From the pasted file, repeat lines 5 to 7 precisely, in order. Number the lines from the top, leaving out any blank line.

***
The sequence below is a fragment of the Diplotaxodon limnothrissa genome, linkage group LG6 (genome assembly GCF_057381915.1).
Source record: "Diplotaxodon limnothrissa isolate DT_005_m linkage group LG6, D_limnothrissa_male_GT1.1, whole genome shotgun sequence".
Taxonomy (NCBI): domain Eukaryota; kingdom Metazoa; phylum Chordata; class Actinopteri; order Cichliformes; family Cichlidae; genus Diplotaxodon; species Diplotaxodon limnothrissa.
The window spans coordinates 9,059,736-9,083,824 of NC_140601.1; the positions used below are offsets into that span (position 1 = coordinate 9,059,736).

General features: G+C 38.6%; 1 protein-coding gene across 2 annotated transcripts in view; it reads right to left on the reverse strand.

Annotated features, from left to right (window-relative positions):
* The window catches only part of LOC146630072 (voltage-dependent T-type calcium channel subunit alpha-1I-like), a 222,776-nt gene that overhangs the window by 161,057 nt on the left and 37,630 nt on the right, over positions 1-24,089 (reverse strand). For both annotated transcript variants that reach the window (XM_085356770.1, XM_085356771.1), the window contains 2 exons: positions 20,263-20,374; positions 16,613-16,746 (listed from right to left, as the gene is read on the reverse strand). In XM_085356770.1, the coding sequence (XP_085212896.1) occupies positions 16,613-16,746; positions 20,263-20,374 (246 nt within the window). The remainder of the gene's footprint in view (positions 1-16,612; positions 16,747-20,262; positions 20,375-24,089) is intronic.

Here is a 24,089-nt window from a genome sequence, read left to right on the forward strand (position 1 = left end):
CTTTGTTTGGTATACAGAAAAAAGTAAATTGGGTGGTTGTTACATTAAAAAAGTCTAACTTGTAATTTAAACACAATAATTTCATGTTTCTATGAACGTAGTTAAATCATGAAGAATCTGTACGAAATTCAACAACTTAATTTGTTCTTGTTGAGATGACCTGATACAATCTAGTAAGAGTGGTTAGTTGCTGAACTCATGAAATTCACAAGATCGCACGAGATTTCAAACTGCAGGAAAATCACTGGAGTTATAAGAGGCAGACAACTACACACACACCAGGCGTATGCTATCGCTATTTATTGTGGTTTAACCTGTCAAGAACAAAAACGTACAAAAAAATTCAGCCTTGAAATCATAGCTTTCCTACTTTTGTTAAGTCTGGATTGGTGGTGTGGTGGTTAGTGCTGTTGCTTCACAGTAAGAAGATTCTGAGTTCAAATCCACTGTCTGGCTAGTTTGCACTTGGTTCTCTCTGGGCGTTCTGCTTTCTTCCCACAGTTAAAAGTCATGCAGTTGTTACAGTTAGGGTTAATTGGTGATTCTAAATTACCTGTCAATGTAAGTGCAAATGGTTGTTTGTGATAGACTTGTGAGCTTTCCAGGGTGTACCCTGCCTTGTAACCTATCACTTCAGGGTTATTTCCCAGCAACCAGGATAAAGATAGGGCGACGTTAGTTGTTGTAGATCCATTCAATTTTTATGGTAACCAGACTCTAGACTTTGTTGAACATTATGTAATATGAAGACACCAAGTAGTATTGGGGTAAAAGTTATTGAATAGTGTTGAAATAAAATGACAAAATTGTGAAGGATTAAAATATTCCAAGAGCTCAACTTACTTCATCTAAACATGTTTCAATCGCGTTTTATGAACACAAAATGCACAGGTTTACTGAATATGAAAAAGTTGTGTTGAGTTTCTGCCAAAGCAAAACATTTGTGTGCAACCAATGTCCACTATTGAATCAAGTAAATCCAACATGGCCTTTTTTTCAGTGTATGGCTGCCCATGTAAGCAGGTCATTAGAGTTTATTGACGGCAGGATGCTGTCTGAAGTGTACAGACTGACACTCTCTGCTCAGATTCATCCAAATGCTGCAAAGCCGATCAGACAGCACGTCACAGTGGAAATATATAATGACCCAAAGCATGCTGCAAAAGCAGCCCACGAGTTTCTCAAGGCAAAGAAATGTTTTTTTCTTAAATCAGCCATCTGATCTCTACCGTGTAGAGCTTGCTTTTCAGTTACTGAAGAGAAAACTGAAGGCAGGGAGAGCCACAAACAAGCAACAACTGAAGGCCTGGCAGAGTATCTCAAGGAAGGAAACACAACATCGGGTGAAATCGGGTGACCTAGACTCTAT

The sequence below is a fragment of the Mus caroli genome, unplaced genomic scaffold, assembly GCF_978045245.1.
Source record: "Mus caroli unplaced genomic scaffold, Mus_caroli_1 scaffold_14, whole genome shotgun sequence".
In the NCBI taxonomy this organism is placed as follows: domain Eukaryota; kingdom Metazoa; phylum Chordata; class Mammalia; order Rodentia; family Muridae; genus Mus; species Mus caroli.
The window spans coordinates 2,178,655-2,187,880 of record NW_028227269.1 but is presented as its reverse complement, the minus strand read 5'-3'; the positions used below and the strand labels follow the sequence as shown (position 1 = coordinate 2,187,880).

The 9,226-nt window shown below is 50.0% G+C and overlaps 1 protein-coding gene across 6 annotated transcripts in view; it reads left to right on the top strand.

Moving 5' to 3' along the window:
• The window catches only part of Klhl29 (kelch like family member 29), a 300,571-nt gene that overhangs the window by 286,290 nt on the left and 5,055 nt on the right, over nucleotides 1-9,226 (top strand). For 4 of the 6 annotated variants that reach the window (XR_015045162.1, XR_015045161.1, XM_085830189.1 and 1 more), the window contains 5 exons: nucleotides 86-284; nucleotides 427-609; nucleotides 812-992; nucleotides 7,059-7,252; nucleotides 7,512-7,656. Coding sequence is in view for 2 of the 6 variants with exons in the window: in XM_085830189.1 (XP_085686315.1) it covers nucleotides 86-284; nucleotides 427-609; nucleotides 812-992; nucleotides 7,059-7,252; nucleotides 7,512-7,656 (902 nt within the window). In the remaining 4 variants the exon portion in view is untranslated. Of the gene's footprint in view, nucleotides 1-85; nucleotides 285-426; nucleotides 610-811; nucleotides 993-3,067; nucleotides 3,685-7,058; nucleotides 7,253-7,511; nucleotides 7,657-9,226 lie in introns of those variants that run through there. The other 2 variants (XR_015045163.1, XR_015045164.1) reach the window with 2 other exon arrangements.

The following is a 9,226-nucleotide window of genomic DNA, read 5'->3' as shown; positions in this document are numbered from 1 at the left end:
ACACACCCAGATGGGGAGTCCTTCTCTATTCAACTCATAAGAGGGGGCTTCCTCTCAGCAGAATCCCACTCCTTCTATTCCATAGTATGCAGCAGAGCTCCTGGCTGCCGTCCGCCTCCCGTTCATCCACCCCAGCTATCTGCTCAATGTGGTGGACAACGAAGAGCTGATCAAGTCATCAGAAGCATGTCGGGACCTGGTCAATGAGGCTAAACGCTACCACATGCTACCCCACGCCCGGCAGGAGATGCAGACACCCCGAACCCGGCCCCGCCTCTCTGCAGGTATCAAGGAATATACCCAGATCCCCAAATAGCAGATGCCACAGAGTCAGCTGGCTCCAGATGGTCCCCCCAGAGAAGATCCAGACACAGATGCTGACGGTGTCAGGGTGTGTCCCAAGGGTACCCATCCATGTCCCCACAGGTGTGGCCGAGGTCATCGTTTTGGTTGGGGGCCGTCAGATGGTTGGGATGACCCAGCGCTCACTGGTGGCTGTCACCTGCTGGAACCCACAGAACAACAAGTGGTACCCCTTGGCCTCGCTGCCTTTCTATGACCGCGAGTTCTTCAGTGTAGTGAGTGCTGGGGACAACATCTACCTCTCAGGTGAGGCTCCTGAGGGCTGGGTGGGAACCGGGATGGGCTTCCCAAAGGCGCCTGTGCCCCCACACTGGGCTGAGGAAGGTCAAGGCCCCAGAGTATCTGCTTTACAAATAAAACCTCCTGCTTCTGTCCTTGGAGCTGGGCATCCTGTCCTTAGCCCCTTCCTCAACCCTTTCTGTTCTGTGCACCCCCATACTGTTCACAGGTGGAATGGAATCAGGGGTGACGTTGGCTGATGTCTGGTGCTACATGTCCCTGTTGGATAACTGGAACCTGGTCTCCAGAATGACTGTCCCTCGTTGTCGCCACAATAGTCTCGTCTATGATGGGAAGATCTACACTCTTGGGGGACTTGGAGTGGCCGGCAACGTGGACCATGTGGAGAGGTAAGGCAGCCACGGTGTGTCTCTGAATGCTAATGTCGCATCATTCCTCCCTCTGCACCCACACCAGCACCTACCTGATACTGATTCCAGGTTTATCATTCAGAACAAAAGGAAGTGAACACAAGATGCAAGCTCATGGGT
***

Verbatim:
General features: G+C 38.6%; 1 protein-coding gene across 2 annotated transcripts in view; it reads right to left on the reverse strand.

Annotated features, from left to right (window-relative positions):
* The window catches only part of LOC146630072 (voltage-dependent T-type calcium channel subunit alpha-1I-like), a 222,776-nt gene that overhangs the window by 161,057 nt on the left and 37,630 nt on the right, over positions 1-24,089 (reverse strand). For both annotated transcript variants that reach the window (XM_085356770.1, XM_085356771.1), the window contains 2 exons: positions 20,263-20,374; positions 16,613-16,746 (listed from right to left, as the gene is read on the reverse strand). In XM_085356770.1, the coding sequence (XP_085212896.1) occupies positions 16,613-16,746; positions 20,263-20,374 (246 nt within the window). The remainder of the gene's footprint in view (positions 1-16,612; positions 16,747-20,262; positions 20,375-24,089) is intronic.